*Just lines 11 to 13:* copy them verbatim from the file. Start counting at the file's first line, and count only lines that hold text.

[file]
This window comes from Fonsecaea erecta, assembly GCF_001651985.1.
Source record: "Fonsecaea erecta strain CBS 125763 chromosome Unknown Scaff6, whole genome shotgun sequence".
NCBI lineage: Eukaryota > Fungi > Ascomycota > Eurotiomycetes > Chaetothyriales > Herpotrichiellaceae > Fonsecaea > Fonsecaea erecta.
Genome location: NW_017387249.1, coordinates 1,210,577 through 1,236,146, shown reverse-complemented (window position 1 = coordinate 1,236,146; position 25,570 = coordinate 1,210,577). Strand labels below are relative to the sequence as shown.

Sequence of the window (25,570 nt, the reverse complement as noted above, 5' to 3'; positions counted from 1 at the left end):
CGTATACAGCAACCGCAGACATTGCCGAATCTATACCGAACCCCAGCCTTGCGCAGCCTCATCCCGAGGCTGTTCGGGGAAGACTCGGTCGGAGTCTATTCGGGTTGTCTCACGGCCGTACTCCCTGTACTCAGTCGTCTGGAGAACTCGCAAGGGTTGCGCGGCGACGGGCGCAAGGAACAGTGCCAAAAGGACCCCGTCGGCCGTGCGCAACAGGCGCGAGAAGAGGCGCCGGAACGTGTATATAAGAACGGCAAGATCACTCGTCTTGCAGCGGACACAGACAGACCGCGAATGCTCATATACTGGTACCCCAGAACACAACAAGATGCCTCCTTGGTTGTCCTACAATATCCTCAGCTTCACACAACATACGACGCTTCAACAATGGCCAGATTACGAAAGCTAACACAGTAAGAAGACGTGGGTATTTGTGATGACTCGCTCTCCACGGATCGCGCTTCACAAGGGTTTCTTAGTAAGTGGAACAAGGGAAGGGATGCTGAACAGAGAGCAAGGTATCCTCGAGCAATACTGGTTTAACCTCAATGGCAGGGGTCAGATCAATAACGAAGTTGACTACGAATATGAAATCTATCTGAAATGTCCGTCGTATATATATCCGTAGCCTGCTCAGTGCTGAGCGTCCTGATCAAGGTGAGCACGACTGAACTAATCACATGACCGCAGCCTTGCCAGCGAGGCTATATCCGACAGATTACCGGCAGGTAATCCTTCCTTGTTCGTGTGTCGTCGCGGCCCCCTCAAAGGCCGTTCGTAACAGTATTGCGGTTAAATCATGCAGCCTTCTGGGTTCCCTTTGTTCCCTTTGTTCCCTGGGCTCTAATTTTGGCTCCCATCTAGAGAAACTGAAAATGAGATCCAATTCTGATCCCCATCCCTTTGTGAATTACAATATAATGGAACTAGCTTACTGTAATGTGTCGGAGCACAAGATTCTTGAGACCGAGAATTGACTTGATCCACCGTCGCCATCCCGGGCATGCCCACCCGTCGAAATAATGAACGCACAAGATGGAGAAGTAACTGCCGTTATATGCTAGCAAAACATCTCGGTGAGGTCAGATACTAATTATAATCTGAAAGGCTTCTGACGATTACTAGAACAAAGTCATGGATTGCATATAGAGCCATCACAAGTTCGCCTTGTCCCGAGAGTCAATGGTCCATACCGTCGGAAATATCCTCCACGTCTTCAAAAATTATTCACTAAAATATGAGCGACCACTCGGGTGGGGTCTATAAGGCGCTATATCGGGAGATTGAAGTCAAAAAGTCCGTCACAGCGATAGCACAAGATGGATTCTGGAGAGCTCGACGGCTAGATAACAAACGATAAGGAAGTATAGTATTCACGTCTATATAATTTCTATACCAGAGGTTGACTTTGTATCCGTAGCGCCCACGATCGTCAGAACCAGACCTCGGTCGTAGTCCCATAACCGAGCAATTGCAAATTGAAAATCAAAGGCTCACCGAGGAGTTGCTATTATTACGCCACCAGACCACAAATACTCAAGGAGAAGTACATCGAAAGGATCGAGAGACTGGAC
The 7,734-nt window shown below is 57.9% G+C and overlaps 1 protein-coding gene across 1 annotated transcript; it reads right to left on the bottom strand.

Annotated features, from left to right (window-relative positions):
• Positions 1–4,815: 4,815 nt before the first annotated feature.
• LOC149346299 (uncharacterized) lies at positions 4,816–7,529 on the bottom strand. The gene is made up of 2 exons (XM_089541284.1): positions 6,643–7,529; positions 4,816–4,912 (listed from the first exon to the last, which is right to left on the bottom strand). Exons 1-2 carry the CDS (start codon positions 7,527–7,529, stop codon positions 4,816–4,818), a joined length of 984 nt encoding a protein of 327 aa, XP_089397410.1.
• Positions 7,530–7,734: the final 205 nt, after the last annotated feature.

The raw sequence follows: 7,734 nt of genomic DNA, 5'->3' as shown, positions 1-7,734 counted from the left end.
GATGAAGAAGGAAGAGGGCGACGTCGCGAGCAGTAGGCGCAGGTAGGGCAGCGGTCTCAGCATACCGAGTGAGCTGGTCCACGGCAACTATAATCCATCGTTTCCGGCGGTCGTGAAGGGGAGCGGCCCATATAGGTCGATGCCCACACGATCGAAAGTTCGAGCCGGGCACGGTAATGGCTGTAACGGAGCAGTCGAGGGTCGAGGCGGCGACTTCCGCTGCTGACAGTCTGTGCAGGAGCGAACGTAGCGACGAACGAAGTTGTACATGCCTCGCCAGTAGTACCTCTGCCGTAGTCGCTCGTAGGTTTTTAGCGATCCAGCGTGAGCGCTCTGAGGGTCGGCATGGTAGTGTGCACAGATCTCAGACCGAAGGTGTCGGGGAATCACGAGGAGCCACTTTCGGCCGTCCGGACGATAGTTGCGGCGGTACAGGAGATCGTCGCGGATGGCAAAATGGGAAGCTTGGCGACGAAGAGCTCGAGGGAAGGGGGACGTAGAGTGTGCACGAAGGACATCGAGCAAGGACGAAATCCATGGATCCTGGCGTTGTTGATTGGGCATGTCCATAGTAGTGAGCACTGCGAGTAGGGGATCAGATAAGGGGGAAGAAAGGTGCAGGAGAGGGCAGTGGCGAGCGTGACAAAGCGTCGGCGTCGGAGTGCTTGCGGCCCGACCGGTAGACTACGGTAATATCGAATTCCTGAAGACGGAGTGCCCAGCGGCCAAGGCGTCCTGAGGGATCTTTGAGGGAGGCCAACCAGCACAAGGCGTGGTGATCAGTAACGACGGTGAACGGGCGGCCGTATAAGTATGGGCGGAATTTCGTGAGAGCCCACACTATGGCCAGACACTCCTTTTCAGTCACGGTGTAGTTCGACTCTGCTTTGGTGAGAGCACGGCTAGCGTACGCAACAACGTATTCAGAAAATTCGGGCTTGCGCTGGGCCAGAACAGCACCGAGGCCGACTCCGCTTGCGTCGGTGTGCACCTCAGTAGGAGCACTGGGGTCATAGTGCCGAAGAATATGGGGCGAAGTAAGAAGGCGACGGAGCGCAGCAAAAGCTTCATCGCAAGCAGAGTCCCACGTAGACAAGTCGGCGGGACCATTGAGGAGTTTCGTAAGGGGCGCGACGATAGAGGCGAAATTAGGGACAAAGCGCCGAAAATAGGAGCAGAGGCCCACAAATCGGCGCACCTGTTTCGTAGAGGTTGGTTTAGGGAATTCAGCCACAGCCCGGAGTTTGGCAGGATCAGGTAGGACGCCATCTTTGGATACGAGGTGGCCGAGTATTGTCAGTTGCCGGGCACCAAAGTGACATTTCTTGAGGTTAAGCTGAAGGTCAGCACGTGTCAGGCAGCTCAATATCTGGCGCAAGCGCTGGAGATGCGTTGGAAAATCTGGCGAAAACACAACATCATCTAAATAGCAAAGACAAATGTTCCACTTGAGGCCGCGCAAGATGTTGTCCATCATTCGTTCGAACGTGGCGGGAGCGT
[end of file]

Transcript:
• Positions 7,530–7,734: the final 205 nt, after the last annotated feature.

The raw sequence follows: 7,734 nt of genomic DNA, 5'->3' as shown, positions 1-7,734 counted from the left end.
GATGAAGAAGGAAGAGGGCGACGTCGCGAGCAGTAGGCGCAGGTAGGGCAGCGGTCTCAGCATACCGAGTGAGCTGGTCCACGGCAACTATAATCCATCGTTTCCGGCGGTCGTGAAGGGGAGCGGCCCATATAGGTCGATGCCCACACGATCGAAAGTTCGAGCCGGGCACGGTAATGGCTGTAACGGAGCAGTCGAGGGTCGAGGCGGCGACTTCCGCTGCTGACAGTCTGTGCAGGAGCGAACGTAGCGACGAACGAAGTTGTACATGCCTCGCCAGTAGTACCTCTGCCGTAGTCGCTCGTAGGTTTTTAGCGATCCAGCGTGAGCGCTCTGAGGGTCGGCATGGTAGTGTGCACAGATCTCAGACCGAAGGTGTCGGGGAATCACGAGGAGCCACTTTCGGCCGTCCGGACGATAGTTGCGGCGGTACAGGAGATCGTCGCGGATGGCAAAATGGGAAGCTTGGCGACGAAGAGCTCGAGGGAAGGGGGACGTAGAGTGTGCACGAAGGACATCGAGCAAGGACGAAATCCATGGATCCTGGCGTTGTTGATTGGGCATGTCCATAGTAGTGAGCACTGCGAGTAGGGGATCAGATAAGGGGGAAGAAAGGTGCAGGAGAGGGCAGTGGCGAGCGTGACAAAGCGTCGGCGTCGGAGTGCTTGCGGCCCGACCGGTAGACTACGGTAATATCGAATTCCTGAAGACGGAGTGCCCAGCGGCCAAGGCGTCCTGAGGGATCTTTGAGGGAGGCCAACCAGCACAAGGCGTGGTGATCAGTAACGACGGTGAACGGGCGGCCGTATAAGTATGGGCGGAATTTCGTGAGAGCCCACACTATGGCCAGACACTCCTTTTCAGTCACGGTGTAGTTCGACTCTGCTTTGGTGAGAGCACGGCTAGCGTACGCAACAACGTATTCAGAAAATTCGGGCTTGCGCTGGGCCAGAACAGCACCGAGGCCGACTCCGCTTGCGTCGGTGTGCACCTCAGTAGGAGCACTGGGGTCATAGTGCCGAAGAATATGGGGCGAAGTAAGAAGGCGACGGAGCGCAGCAAAAGCTTCATCGCAAGCAGAGTCCCACGTAGACAAGTCGGCGGGACCATTGAGGAGTTTCGTAAGGGGCGCGACGATAGAGGCGAAATTAGGGACAAAGCGCCGAAAATAGGAGCAGAGGCCCACAAATCGGCGCACCTGTTTCGTAGAGGTTGGTTTAGGGAATTCAGCCACAGCCCGGAGTTTGGCAGGATCAGGTAGGACGCCATCTTTGGATACGAGGTGGCCGAGTATTGTCAGTTGCCGGGCACCAAAGTGACATTTCTTGAGGTTAAGCTGAAGGTCAGCACGTGTCAGGCAGCTCAATATCTGGCGCAAGCGCTGGAGATGCGTTGGAAAATCTGGCGAAAACACAACATCATCTAAATAGCAAAGACAAATGTTCCACTTGAGGCCGCGCAAGATGTTGTCCATCATTCGTTCGAACGTGGCGGGAGCGT